Check Mason jars discarding any that are cracked, nicked, have uneven rims or are otherwise defective. Wash jars and put in water bath canner with enough water to submerse jars and heat for 10 minutes to get them hot. Adding 2 tablespoons of vinegar to the water will help eliminate hard water deposits from forming on the jars. Keep jars hot while preparing food. (It is only necessary to sterilize jars for foods processed less than 10 minutes. Sterilizing is done by boiling jars for 10 minutes.) Prepare lids and rings according to manufacturers directions on the box. Rings may be reused but lids must be new to insure a seal. Pack hot food into hot jars leaving recommended amount of head space.
Using a non metallic instrument like a spatula or plastic knife, run the instrument around the inside of the jar between the jar and the food to remove air bubbles. Use a damp clean cloth and wipe the sealing rim of the jars free of food. Affix lids and adjust rings until just finger tight and load jars onto a rack and lower into a hot water bath canner that is filled half full of water, adding hot water if needed covering the jars by one or two inches of water and bring to a boil. If you don’t have a rack, a clean dish towel in the bottom of the canner will do.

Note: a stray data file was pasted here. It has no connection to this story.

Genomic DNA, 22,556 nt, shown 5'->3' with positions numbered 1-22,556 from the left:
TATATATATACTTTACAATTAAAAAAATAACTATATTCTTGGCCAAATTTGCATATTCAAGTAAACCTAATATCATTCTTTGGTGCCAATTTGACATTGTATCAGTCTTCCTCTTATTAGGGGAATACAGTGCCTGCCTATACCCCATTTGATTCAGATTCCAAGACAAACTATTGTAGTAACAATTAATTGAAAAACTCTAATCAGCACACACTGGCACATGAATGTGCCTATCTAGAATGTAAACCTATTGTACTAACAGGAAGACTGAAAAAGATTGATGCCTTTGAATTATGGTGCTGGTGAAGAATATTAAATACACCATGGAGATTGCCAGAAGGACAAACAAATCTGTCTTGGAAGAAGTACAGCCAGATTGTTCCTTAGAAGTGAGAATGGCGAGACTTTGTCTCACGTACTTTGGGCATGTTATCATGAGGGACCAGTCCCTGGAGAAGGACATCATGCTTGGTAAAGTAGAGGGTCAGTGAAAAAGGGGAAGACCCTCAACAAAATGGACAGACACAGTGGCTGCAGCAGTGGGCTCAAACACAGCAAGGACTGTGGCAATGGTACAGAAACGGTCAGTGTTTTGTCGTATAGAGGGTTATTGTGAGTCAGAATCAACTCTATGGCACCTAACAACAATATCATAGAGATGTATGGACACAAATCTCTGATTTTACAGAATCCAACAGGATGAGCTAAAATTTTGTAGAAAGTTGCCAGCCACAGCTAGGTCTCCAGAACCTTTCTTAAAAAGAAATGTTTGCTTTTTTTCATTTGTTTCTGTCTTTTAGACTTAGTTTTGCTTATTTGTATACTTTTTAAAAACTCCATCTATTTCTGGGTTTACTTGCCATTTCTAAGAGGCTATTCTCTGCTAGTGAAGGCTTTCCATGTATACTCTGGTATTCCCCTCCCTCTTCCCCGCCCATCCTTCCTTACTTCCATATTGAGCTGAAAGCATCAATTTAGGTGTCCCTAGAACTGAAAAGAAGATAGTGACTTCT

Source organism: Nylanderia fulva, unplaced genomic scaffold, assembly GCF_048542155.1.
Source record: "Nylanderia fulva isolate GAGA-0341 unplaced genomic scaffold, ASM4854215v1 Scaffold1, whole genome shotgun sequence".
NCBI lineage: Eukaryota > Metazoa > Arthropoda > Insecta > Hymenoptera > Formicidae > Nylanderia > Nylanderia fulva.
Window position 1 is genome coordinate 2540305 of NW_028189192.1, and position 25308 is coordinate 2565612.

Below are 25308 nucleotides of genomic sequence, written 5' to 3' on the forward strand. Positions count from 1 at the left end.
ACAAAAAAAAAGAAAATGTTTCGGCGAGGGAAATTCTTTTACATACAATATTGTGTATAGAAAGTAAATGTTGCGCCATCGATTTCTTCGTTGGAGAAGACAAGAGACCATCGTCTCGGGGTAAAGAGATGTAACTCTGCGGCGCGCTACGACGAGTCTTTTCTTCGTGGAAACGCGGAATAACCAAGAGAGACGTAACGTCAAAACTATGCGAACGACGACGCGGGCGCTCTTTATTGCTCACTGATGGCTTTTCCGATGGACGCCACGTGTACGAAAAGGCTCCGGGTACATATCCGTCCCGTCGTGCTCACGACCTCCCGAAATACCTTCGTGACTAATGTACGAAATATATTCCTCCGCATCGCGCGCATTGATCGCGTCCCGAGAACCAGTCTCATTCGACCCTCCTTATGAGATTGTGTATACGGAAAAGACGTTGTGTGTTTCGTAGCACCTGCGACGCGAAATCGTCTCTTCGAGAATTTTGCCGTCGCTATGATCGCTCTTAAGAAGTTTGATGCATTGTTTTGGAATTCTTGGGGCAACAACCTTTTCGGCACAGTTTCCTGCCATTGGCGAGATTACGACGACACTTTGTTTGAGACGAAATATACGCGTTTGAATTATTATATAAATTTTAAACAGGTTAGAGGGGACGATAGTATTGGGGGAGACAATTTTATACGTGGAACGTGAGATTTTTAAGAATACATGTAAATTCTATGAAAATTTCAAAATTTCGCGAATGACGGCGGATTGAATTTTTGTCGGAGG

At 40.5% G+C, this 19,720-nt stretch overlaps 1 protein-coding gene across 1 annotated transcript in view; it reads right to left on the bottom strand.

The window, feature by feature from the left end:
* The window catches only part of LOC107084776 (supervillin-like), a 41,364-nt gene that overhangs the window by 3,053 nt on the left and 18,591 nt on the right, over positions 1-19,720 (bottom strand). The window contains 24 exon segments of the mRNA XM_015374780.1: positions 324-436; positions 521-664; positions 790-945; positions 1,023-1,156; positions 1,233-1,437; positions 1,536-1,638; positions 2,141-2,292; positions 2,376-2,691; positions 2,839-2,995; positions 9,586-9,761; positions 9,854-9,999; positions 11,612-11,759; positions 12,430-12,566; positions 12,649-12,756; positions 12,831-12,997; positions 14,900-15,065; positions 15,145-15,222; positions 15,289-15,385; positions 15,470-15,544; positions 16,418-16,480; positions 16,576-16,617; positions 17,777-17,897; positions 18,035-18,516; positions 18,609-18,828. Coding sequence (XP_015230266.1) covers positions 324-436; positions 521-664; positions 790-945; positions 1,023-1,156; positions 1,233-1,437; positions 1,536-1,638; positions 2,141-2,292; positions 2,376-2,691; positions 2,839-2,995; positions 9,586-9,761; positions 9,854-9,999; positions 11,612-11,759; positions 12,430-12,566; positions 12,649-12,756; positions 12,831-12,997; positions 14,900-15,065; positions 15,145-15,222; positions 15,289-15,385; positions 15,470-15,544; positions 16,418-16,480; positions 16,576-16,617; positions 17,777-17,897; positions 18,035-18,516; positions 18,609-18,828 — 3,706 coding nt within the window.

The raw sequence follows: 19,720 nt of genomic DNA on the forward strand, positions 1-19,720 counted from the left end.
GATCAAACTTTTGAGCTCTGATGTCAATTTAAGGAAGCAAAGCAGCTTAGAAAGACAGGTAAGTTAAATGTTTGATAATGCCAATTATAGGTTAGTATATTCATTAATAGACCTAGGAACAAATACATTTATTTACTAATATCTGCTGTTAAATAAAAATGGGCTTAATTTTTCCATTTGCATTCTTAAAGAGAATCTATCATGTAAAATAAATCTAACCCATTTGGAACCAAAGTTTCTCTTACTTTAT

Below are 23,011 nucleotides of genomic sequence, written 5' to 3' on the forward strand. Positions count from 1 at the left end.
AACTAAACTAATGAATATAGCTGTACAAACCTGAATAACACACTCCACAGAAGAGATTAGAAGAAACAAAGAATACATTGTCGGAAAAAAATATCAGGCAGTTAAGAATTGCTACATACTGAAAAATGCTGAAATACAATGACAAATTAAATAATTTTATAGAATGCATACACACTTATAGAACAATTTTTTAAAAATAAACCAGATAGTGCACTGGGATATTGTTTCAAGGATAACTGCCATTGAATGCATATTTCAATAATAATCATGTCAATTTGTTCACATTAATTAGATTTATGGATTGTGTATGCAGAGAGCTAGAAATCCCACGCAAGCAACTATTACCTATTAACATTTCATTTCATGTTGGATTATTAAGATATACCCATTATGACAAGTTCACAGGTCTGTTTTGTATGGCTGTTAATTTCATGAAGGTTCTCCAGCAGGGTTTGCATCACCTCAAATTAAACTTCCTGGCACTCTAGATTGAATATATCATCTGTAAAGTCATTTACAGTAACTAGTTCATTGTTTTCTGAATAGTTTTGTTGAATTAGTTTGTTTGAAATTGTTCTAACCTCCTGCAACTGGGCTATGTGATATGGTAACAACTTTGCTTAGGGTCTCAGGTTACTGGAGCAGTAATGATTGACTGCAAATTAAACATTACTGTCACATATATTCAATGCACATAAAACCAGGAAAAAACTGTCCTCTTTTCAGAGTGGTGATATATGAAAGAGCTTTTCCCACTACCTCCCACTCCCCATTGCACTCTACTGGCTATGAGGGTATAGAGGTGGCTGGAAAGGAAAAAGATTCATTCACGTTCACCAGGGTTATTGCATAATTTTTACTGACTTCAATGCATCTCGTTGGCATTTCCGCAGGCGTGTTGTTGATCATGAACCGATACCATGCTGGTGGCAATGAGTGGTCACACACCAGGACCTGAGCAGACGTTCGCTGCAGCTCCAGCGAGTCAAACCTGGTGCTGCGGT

Start timing and process the recommended time. Remove jars using a jar lifter and place on a thick towel out of drafts and allow to cool completely. Do not tighten rings that may appear to have loosened. After cooling, rings may be removed, if desired. If any jars have not sealed, refrigerate immediately.
Wash jars to remove any hard water deposits or clinging food and store in a cool, dry, dark place.
When making pickles use 5% acidity vinegar and use pickling salt if recipe calls for salt.
Cynthia F. Daigle
Food Preservation Instructor
Terrebonne Parish, La.
USDA Complete Guide to Home Canning
Ball Blue Book Guide to Home Canning, Freezing and Dehydration
LSU Extention Service